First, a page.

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The Brexit Column: Visibility is poor but the challenges are clear

Visibility is poor but the challenges are clear

The UK needs a ‘friction-light’ Brexit just to grow 1.4% next year. But Yael Selfin says that better productivity is the forgotten key to higher growth.

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It was as blunt a message as we’ve heard from British industry in months. On Tuesday, Ralf Speth, Jaguar Land Rover’s chief executive officer, told an audience – which included the prime minister – that “Brexit is due to happen on the 29th of March next year. Currently, I do not even know if any of our manufacturing facilities in the UK will be able to function on the 30th.”

His warning also served to remind just how high the stakes are. Brexit is likely to inflict an unprecedented peacetime shock to the UK’s business environment in less than seven months’ time. As of today no one can tell exactly what the full impact will be.

It has been against this deeply uncertain backdrop that we published our quarterly UK Economic Outlook: Moderate, occasionally rough. Visibility poor earlier this week. Just like the weather-related Shipping Forecast that inspired its title, the report is an attempt to impose a little structure on what is ultimately an infinitely complex system. Even with that caveat, the fog right now makes the task of economic forecasting incredibly difficult.

That is why we have offered two forecasts … but provide one firm piece of advice alongside.

First the forecasts: In our base case scenario, we see the two sides in talks agreeing a ‘friction-light’ Brexit deal. That should result in the economy growing at a modest 1.3% this year and 1.4% in 2019. Note that despite this being a relatively positive scenario, these growth rates remain the lowest since the Great Recession of 2008-2009.

Under the second scenario, talks breakdown and we suffer a disorderly Brexit. Whilst the exact course of events remains extremely difficult to predict, we looked at a scenario with a 5-10% fall in the value of the pound and consequently higher inflation. With no other framework, trading relations would fall back to WTO rules, which in itself would be a huge source of uncertainty and would raise the possibility of contractual disputes between suppliers and customers. Supply chains could be significantly disrupted in the short term.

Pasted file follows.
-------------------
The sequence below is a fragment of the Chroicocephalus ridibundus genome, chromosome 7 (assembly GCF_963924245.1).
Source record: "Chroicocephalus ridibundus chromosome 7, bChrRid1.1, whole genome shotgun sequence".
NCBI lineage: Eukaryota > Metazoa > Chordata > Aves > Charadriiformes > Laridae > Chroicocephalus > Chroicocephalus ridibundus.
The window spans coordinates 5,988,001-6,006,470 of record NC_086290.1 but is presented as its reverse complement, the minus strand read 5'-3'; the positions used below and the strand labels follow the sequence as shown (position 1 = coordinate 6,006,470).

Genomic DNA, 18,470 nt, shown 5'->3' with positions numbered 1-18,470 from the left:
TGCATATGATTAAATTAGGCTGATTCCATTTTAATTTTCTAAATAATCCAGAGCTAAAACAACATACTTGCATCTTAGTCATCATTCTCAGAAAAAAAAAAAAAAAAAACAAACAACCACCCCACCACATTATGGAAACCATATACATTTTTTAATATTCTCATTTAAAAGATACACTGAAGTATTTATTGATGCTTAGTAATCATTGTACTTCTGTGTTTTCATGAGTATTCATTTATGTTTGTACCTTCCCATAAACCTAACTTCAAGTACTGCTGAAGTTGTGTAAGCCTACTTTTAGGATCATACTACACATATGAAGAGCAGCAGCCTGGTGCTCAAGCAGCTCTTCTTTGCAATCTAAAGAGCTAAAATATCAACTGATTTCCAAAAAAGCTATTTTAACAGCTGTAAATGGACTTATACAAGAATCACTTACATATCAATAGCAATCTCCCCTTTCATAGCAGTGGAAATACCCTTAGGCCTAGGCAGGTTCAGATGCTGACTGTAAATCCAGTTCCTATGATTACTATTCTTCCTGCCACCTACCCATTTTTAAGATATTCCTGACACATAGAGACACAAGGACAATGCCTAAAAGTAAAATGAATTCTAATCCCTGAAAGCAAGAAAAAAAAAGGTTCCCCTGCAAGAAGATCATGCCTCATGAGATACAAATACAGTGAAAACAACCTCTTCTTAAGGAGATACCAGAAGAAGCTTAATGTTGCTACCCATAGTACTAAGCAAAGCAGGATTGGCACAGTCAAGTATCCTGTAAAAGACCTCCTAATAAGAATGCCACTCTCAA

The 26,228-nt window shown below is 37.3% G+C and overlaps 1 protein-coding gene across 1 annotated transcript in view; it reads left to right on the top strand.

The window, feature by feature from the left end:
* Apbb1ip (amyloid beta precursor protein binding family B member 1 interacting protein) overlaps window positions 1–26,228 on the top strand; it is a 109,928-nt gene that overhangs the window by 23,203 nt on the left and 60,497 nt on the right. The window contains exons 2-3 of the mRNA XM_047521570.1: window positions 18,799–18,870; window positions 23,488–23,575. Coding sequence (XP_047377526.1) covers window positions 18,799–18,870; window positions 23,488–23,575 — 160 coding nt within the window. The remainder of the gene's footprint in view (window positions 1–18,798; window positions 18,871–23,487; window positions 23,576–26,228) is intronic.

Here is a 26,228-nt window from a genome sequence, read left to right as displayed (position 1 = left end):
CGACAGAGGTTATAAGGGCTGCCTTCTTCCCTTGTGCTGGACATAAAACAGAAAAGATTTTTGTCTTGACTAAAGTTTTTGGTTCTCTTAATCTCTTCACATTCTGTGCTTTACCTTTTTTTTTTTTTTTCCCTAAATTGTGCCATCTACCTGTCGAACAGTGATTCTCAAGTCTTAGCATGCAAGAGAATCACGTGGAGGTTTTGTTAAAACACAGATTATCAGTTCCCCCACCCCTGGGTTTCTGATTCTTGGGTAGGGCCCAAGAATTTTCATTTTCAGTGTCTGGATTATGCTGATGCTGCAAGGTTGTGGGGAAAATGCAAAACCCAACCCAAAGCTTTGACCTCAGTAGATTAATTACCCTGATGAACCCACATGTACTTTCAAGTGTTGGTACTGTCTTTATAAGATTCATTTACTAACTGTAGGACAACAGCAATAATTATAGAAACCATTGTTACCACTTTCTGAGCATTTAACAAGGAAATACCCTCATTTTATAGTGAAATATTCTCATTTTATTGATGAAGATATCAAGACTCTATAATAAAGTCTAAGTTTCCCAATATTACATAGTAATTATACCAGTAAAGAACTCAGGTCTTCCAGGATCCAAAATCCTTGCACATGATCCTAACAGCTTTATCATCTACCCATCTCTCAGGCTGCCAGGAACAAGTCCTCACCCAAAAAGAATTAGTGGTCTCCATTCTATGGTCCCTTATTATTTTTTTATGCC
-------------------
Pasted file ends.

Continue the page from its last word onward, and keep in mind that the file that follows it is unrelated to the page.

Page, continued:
Under these circumstances we expect a significant slowing of growth to 0.6% in 2019 and 0.4% in 2020, when the full impact would be felt. What prevents the numbers looking even worse is the likelihood of an uptick in investment by businesses and government  as they adjust to the new business environment.

So we have two forecasts, but one clear line on what clients should do: understand your exposure from top to bottom and prepare for a range of possible Brexit scenarios.

Whilst stressing that Brexit poses a number of risks and huge unknowns, it is important  to stress that it is not the only show in town when it comes to the factors that will drive future growth. What is actually holding the UK back, more than anything else, is its poor and long-running productivity malaise. Just returning it to pre-2008 levels would see the British economy grow by more than 2%.

Of course we cannot divorce the two issues and Brexit is weighing on productivity. First, businesses are not investing at the same rate as they might have been in new plant, machinery and software; second, Brexit severs some of the international ties that can typically lead to companies adopting best practice and know how; and third Brexit will deter some foreign born talent from living here – incomers that might have founded start-ups, designed new machines or discovered new medicines.  

That makes a focus on pulling all possible levers to lift productivity all the more important. With an economy approaching full capacity and unemployment at historically low levels, we are hitting our growth ceiling without an improvement in this area.

So, for instance how can we accelerate investment in areas outside London and the South East where productivity lags even further? How can we ensure British workers have the right skills to meet employers’
needs? As he prepares for Autumn Budget in a matter of weeks, this is the bigger picture the Chancellor should remember while working to land Brexit successfully.

This article represents the views of the author only, and does not necessarily represent the views or professional advice of KPMG in the UK. You can register for the email subscription list of this column and expert views from our Brexit leaders.

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